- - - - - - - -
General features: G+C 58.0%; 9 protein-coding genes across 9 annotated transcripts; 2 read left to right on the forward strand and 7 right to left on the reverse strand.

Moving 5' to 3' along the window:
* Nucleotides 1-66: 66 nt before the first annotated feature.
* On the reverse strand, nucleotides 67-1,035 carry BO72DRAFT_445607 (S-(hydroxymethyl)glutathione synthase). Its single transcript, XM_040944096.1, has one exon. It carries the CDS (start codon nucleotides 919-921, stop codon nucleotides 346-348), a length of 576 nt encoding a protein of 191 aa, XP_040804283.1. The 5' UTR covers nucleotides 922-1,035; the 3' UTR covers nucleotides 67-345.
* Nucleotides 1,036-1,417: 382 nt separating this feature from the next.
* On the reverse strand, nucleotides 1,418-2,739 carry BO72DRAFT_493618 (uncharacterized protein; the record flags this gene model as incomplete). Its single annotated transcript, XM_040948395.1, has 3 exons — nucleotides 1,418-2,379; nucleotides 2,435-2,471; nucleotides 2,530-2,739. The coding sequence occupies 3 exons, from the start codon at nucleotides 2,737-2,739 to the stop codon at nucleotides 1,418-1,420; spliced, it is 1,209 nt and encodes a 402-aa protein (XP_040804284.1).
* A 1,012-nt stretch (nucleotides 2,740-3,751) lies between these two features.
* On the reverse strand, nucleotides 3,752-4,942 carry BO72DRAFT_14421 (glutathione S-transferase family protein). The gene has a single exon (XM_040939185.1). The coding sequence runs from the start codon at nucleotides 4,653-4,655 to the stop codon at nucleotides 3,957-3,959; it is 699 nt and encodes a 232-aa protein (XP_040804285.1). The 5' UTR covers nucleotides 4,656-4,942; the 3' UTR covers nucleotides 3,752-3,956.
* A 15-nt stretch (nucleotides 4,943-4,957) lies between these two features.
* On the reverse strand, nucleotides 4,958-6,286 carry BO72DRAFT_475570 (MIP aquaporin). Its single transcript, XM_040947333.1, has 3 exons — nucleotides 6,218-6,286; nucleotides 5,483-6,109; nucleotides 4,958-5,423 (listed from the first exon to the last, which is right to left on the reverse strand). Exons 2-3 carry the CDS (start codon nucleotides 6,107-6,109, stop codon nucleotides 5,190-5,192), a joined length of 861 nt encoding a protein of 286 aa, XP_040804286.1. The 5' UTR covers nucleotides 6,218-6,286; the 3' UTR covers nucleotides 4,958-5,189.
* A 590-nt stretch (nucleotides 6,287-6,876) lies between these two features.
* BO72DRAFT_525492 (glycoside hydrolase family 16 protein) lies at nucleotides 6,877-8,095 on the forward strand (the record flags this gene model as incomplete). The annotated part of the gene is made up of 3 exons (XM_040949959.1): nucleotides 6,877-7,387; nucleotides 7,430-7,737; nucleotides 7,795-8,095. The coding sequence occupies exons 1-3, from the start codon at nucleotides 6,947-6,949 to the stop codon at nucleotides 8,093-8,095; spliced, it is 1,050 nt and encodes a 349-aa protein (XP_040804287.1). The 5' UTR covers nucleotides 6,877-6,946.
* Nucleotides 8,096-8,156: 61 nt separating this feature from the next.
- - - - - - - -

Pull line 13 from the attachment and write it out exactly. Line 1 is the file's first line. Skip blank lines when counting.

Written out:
* Nucleotides 8,096-8,156: 61 nt separating this feature from the next.